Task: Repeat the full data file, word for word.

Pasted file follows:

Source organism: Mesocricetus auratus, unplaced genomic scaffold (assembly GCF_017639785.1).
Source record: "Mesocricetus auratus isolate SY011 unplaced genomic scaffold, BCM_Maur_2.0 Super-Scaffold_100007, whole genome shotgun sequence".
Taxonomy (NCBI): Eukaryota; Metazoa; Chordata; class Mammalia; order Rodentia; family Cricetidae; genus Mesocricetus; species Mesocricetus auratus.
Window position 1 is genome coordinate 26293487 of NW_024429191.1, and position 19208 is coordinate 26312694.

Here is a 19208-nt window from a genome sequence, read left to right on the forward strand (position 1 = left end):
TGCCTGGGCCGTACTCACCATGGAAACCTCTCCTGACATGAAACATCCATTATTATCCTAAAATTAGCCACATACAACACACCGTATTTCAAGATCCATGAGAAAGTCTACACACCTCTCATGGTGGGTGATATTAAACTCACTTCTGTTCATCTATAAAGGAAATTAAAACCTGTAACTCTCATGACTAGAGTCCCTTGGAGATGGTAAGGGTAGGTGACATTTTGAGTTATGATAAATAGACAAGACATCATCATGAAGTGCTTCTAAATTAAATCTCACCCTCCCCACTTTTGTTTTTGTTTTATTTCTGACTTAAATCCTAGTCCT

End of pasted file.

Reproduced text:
Source organism: Mesocricetus auratus, unplaced genomic scaffold (assembly GCF_017639785.1).
Source record: "Mesocricetus auratus isolate SY011 unplaced genomic scaffold, BCM_Maur_2.0 Super-Scaffold_100007, whole genome shotgun sequence".
Taxonomy (NCBI): Eukaryota; Metazoa; Chordata; class Mammalia; order Rodentia; family Cricetidae; genus Mesocricetus; species Mesocricetus auratus.
Window position 1 is genome coordinate 26293487 of NW_024429191.1, and position 19208 is coordinate 26312694.

Here is a 19208-nt window from a genome sequence, read left to right on the forward strand (position 1 = left end):
TGCCTGGGCCGTACTCACCATGGAAACCTCTCCTGACATGAAACATCCATTATTATCCTAAAATTAGCCACATACAACACACCGTATTTCAAGATCCATGAGAAAGTCTACACACCTCTCATGGTGGGTGATATTAAACTCACTTCTGTTCATCTATAAAGGAAATTAAAACCTGTAACTCTCATGACTAGAGTCCCTTGGAGATGGTAAGGGTAGGTGACATTTTGAGTTATGATAAATAGACAAGACATCATCATGAAGTGCTTCTAAATTAAATCTCACCCTCCCCACTTTTGTTTTTGTTTTATTTCTGACTTAAATCCTAGTCCT